Cotargeting CD73 and A2AR overcomes host-ablated A2AR–induced CD73 expression.

  • Major finding: Cotargeting CD73 and A2AR overcomes host-ablated A2AR–induced CD73 expression.

  • Mechanism: Fc receptor engagement of anti-CD73 augments antimetastatic activity and promotes cytokine release.

  • Impact: Targeting multiple adenosinergic signaling components may be a cancer immunotherapeutic strategy.

The ectoenzyme CD73 generates adenosine, which binds to the adenosine A2A receptor (A2AR, encoded by ADORA2A) to activate downstream effectors that repress the antitumor immune response in the tumor microenvironment (TME). Targeting the adenosinergic pathway enhances the efficacy of immune checkpoint blockade, suggesting that the combination of inhibitors of adenosine signaling with immunomodulatory therapies may improve patient outcomes. To assess the impact of targeting adenosine signaling at critical nodal points on tumorigenesis, Young and colleagues generated transgenic mice depleted of CD73 and A2AR (DKO mice). DKO mice exhibited decreased tumor burden and metastasis compared to wild-type (WT) mice, and displayed decreased tumor initiation compared to A2AR KO mice and CD73 KO mice, suggesting that CD73 and A2AR are not functionally redundant. Intratumoral levels of tumor-infiltrating leukocytes, particularly CD8+ T cells, were increased in tumor-bearing A2AR KO and DKO mice, but not in tumor-bearing CD73 KO mice, compared to tumor-bearing WT mice. A2AR KO mice exhibited increased CD73 expression in the tumor core and on host endothelium and tumor. However, DKO mice were unable to increase CD73 expression within the TME, suggesting that the loss of A2AR, which induces CD73 expression in first the host, then the tumor, is a possible tumor escape mechanism. Combined treatment of murine metastatic tumor models with a small-molecule inhibitor of A2AR and an anti-CD73 antibody resulted in greater antimetastatic efficacy than monotherapy treatment, and maximal therapeutic efficacy of the combination treatment was dependent on Fc receptor (FcR) engagement of anti-CD73. Further, anti-CD73 monotherapy induced the expansion of CD11b+Gr1hi neutrophils, which were required for anti-CD73–mediated efficacy, and in a human in vitro system, FcR engagement of anti-CD73 resulted in increased cytokine release. Collectively, these findings show that coinhibition of A2AR and CD73 is necessary for maximal antitumor efficacy, identify a potential mechanism underlying optimal anti-CD73 therapy, and describe the distinct immunomodulatory role of CD73 in the TME.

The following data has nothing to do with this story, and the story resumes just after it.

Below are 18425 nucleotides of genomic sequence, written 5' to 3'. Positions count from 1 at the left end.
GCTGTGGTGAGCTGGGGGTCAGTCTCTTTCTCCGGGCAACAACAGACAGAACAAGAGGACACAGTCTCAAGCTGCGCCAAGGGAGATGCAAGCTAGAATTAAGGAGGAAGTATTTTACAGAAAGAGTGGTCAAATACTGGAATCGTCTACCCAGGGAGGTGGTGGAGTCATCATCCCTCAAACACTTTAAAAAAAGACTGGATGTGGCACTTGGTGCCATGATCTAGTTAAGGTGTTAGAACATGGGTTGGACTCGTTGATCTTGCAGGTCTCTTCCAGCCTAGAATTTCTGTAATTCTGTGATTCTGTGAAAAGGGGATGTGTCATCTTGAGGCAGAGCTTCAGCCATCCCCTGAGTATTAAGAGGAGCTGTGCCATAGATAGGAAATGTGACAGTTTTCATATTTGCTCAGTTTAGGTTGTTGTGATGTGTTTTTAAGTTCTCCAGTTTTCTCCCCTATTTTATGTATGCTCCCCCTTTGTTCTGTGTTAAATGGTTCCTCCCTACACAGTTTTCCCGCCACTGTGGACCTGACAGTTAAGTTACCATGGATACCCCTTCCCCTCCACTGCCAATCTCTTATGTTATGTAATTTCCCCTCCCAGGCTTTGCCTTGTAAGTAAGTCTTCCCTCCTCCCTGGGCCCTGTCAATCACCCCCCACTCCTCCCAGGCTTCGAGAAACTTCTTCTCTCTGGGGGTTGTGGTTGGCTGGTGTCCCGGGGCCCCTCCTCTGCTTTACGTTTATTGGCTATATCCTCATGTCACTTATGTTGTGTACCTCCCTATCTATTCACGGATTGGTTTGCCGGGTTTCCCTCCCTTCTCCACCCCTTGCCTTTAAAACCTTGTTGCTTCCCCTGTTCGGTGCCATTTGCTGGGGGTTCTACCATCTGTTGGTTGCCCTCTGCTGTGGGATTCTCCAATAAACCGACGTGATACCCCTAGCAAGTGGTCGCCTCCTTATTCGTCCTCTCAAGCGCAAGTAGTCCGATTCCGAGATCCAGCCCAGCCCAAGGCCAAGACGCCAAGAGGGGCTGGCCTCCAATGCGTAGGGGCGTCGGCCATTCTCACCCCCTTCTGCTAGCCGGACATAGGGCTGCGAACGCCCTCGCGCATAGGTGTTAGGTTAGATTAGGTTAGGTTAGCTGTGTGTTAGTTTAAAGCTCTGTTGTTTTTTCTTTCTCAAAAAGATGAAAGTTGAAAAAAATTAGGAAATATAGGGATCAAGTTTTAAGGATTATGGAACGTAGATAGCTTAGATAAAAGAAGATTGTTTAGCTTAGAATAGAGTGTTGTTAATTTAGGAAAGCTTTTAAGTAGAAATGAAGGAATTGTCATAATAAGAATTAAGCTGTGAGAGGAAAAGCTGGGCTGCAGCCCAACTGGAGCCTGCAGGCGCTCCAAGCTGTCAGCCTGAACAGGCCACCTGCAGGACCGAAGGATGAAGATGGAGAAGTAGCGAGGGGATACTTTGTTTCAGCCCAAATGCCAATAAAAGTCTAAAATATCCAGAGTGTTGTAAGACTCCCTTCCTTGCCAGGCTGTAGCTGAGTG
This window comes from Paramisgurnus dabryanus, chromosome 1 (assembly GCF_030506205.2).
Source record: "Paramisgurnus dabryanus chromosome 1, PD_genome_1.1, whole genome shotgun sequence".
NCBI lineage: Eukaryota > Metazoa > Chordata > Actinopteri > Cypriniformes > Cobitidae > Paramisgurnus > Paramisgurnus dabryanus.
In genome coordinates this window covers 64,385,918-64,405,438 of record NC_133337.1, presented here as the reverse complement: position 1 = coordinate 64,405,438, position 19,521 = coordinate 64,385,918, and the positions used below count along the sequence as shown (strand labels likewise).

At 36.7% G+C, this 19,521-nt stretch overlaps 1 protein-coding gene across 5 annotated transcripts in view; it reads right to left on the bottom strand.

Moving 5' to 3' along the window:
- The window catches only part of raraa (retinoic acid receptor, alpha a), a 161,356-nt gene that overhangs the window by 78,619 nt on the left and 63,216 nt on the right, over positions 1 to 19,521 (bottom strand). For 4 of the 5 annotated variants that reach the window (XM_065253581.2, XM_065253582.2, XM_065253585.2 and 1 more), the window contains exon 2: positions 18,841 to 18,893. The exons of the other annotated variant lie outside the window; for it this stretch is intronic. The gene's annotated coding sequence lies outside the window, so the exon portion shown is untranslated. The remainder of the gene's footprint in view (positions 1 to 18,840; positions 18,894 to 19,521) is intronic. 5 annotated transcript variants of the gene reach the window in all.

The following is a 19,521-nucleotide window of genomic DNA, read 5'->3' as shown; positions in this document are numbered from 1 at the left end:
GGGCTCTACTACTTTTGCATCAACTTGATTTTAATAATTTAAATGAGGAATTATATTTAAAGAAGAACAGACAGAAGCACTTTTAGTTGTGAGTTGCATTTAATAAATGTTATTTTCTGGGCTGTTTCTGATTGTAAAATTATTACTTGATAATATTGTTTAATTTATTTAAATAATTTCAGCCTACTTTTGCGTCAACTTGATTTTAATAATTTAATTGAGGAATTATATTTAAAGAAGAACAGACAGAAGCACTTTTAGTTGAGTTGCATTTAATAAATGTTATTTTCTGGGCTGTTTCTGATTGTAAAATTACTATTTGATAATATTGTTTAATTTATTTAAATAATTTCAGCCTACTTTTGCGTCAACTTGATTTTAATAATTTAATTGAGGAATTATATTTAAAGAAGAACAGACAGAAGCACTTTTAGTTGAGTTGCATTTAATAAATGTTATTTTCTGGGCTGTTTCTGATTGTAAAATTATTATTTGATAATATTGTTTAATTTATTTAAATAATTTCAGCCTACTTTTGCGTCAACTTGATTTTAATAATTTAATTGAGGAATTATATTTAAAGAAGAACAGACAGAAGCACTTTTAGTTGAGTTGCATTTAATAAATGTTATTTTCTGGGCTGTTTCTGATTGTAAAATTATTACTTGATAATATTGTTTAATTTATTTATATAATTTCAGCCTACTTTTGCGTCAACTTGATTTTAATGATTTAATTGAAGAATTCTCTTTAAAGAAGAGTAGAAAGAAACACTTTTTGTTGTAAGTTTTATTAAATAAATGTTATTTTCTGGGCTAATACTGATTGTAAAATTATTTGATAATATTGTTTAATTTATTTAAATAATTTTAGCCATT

Young A, Ngiow SF, Barkauskas DS, Sult E, Hay C, Blake SJ, et al. Co-inhibition of CD73 and A2AR adenosine signaling improves anti-tumor immune responses. Cancer Cell 2016;30:391–403.